// It is better to put following 'else if' and 'else' here and to remove negation in condition
                    // like this: if(Character.isLetter(c)){ if ( ... ) { ... } else { ... } }
                    continue;
                }
                else if (hashMap.containsKey(c)) {
                    hashMap.put(c, hashMap.get(c) + 1);
                } else {
                    hashMap.put(c, 1);
                }
            }
        }

        // You should call scanner.close() here

        // I would wrap this into if (!hashMap.isEmpty()) { ... }, but it is not really needed
        for (Map.Entry<Character, Integer> entry : hashMap.entrySet()) {
            System.out.println(entry.getKey() + ": " + entry.getValue());
        }
    }
}

I would rewrite the class like this:

public class CountLetters {
    public static void main(String[] args) throws IOException {
        Map<Character, Integer> characters = new TreeMap<Character, Integer>();
        Scanner scanner = null;

        try {
            scanner = new Scanner(new File("C:/text.txt"),"utf-8");

            while (scanner.hasNext()) {
                char[] line = scanner.nextLine().toLowerCase().toCharArray();

                for (Character character : line) {
                    if (Character.isLetter(character)){
                        if (characters.containsKey(character)) {
                            characters.put(character, characters.get(character) + 1);
                        } else {
                            characters.put(character, 1);
                        }
                    }
                }
            }
        } finally {
            if (scanner != null){
                scanner.close();
            }
        }

        if (!characters.isEmpty()){
            for (Map.Entry<Character, Integer> entry : characters.entrySet()) {
                System.out.println(entry.getKey() + ": " + entry.getValue());
            }
        }
    }
}
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  • \$\begingroup\$ It's great to see such a new user being so active! +1, and feel free to join us in our chat room sometime! :) \$\endgroup\$ – syb0rg Apr 20 '14 at 16:07
8
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  1. I would change the map hashMap to characterCounterMap.
  2. Then I would initialized the map at first with characters, like

    for(char c = 'a'; c <= 'z'; c++) {
        characterCounterMap.put(c,0);
    }
    
  3. Then it will help you to shortening the if-else ladder, like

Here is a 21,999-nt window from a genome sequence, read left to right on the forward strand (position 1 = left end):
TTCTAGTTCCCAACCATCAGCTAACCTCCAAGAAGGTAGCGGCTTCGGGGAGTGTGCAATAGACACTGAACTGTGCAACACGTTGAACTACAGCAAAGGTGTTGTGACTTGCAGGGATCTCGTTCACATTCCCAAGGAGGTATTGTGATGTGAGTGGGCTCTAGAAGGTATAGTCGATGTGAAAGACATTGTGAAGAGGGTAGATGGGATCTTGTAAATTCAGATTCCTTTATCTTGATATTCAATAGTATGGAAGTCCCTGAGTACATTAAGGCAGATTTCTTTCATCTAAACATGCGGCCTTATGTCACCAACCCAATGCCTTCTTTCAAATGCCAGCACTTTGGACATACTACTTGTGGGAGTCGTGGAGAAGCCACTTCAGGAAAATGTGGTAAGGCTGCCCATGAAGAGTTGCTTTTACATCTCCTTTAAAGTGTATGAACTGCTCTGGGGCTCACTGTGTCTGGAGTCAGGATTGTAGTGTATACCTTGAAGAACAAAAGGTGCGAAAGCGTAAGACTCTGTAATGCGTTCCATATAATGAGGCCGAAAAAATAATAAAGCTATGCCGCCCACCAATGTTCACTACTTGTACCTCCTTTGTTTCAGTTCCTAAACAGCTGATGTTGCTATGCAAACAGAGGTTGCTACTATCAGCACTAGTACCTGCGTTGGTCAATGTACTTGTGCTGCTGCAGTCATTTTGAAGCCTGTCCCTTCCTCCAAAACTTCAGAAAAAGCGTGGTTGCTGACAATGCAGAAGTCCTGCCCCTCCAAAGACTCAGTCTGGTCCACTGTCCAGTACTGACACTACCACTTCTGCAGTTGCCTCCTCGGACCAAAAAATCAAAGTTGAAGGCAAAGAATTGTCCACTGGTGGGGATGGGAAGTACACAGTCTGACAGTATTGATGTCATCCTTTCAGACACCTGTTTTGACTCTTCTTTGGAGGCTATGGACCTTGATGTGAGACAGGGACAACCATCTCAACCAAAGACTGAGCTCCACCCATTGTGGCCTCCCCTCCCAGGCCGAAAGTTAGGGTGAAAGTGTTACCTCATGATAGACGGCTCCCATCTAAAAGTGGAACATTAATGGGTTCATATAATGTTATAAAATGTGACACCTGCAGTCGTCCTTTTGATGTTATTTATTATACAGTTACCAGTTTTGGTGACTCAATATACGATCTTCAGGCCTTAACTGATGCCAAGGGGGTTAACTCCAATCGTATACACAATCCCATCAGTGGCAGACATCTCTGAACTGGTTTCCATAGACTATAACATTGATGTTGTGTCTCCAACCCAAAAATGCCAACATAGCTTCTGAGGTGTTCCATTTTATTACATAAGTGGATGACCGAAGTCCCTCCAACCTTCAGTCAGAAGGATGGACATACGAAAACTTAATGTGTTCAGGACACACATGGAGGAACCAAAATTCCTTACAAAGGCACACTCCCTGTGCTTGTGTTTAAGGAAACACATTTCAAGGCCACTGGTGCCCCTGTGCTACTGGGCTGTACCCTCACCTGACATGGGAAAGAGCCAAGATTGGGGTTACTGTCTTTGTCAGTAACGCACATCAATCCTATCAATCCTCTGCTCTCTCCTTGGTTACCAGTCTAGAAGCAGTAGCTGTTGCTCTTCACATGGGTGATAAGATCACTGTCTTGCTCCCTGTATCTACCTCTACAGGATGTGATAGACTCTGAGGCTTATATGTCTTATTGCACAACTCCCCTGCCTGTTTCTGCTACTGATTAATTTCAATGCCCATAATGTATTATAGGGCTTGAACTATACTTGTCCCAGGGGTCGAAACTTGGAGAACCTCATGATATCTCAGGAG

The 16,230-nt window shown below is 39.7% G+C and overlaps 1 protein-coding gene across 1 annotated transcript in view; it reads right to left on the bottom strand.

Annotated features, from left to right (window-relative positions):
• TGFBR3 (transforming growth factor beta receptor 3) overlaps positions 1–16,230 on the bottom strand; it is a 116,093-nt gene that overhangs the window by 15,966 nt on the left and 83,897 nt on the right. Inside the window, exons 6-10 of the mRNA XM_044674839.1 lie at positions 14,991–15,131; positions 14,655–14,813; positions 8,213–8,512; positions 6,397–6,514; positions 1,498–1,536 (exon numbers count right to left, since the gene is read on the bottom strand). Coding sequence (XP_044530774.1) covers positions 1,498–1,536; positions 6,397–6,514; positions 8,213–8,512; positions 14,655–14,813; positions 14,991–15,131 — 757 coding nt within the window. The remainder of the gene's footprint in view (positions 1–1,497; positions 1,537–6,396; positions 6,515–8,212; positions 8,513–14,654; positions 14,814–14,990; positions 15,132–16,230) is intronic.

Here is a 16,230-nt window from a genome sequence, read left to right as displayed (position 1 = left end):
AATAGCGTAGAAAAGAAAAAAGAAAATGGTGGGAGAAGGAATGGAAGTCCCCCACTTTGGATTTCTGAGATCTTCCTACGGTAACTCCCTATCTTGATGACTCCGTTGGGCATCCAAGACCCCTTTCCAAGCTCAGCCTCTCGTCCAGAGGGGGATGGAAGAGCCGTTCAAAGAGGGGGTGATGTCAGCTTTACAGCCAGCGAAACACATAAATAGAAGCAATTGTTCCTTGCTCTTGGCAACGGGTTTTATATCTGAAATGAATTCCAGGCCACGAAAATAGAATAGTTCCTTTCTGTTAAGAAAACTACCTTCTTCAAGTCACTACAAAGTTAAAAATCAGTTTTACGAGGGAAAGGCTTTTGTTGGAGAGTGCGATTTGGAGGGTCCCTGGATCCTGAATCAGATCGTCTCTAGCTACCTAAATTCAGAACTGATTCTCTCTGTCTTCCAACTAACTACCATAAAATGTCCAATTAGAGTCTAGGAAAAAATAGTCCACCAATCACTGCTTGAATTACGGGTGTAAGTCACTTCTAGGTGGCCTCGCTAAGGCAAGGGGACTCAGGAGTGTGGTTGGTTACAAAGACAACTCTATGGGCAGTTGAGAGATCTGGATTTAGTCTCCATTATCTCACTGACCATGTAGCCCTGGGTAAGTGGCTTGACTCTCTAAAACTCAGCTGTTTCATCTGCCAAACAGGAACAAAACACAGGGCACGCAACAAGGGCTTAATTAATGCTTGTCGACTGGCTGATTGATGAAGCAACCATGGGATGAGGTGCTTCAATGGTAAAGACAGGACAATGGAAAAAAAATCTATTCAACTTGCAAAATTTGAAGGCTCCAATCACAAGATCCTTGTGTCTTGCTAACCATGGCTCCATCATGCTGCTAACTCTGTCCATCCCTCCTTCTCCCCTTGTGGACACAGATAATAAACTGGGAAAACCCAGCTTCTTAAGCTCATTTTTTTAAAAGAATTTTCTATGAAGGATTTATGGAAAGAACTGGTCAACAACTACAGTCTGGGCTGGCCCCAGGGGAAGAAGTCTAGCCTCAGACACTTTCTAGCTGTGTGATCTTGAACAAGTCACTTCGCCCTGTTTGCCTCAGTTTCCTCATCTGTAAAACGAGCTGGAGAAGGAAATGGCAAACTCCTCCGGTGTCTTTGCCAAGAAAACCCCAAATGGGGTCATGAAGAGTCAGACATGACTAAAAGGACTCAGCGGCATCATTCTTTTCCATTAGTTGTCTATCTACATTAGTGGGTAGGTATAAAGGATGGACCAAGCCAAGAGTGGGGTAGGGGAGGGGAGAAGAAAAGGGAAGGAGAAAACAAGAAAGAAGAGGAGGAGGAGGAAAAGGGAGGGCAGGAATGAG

if(Character.isLetter(character)) {
        characterCounterMap.put(character, characterCounterMap.get(character) + 1);
    } // see no else
    
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  • 4
    \$\begingroup\$ Caution! Character.isLetter() is Unicode-aware, and supports more than just 'a'..'z'. \$\endgroup\$ – 200_success Apr 21 '14 at 8:37
8
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All the points in Vogel612's answer should be taken into consideration. Your failure to close resources is your biggest issue.

My main aim with this answer is to show how how this should now be done with Java 8.

Your current method uses very traditional Java loops and conditions. Here is how the code should look with the Java 8 APIs:

public static void main(final String[] args) {
    final Path file = Paths.get("C:/text.txt");
    try (final Stream<String> lines = Files.lines(file)) {
        final Map<Character, Integer> count = lines.
                flatMap(line -> IntStream.range(0, line.length()).mapToObj(line::charAt)).
                filter(Character::isLetter).
                map(Character::toLowerCase).
                collect(TreeMap::new, (m, c) -> m.merge(c, 1, Integer::sum), Map::putAll);
        count.forEach((letter, c) -> System.out.println(letter + ": " + c));
    } catch (IOException e) {
        System.out.println("Failed to read file.");
        e.printStackTrace(System.out);
    }
}

This code has exactly the same function as your code but is significantly shorter - it leverages Java 8's new Stream API combined with the all new lambdas.

The code uses Files.lines to get a Stream<String> consisting of each line. It then uses flatMap to turn that into a Stream<Character> by "flattening" a Stream<Stream<Character>> which we get by creating an IntStream of [0, line.length()) and calling line.charAt for each element of the IntStream. The char is then autoboxed to a Character.